Experts do agree that ingesting too much fluoride can cause fluorosis, which can cause white flecks on teeth, or even weak bones and susceptibility to fractures. Fluorosis is a significant health issue for babies and children whose teeth are still developing. On the other hand, some fluoride is important for helping a child develop strong teeth. Experts suggest monitoring the amount of fluoride an infant and small child ingests, since some bottle-fed babies can get fluoride in their formula if it's made with fluoridated water.
For adults, the small amount of fluoride in toothpaste is not enough to cause fluorosis. However, fluoride does build up in the body. Older adults with any chronic diseases might want to consult a doctor about whether or not to use a fluoride supplement or drink fluoridated water. Fluoride is also a natural ingredient in many foods, especially in tea. For most adults, the ADA says the benefits of fluoride toothpaste far outweigh any risks -- for that reason, no fluoride-free toothpastes are ADA approved.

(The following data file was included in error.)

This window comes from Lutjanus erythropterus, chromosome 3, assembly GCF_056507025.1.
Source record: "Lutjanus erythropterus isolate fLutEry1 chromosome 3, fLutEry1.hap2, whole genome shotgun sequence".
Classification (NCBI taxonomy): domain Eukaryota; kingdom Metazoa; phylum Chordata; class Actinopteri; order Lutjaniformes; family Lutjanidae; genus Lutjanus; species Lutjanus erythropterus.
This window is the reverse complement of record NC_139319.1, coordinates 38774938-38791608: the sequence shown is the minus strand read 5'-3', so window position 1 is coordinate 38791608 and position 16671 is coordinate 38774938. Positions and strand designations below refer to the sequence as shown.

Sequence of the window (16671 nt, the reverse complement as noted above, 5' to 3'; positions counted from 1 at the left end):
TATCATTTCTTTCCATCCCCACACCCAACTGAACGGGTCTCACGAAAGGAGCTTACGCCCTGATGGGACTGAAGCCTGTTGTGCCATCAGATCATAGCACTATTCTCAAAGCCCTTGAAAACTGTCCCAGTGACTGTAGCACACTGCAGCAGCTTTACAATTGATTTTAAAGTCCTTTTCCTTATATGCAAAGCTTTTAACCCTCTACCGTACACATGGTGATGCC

Tom's of Maine Natural Antiplaque plus Whitening Gel Toothpaste, Spearmint (*Est. $3.70/5.5 oz.) earns rave reviews from consumers rating toothpastes at Drugstore.com. Unlike some of the other toothpastes by Tom's of Maine, it contains SLS, which can dry and irritate the mouth. However, we found no complaints about this toothpaste. The more expensive Nature's Gate Herbal Crème de Anise Natural (*Est. $5.20/6 oz.) also contains SLS but gets high ratings at Drugstore.com. Users say they love the licorice flavor.
XyliWhite (*Est. $3.85/6.4 oz.) is less expensive, doesn't contain SLS and uses hydrated silica instead of calcium carbonate for better stain removal. XyliWhite is 25 percent xylitol, and also includes baking soda. Tea tree oil is included for its fungicidal and antibacteriological properties, and papain is used as a whitener. The RDA isn't specified.
Note that just because a toothpaste ingredient is "natural" or "herbal" does not mean that no one is sensitive or even allergic to it. (Think of poison ivy, a very natural and organic plant.) Some people say they're allergic, for example, to the seaweed-derived carrageenan which is often used as a thickening and smoothing agent. Health Canada warns that quite a few herbs can also trigger allergies.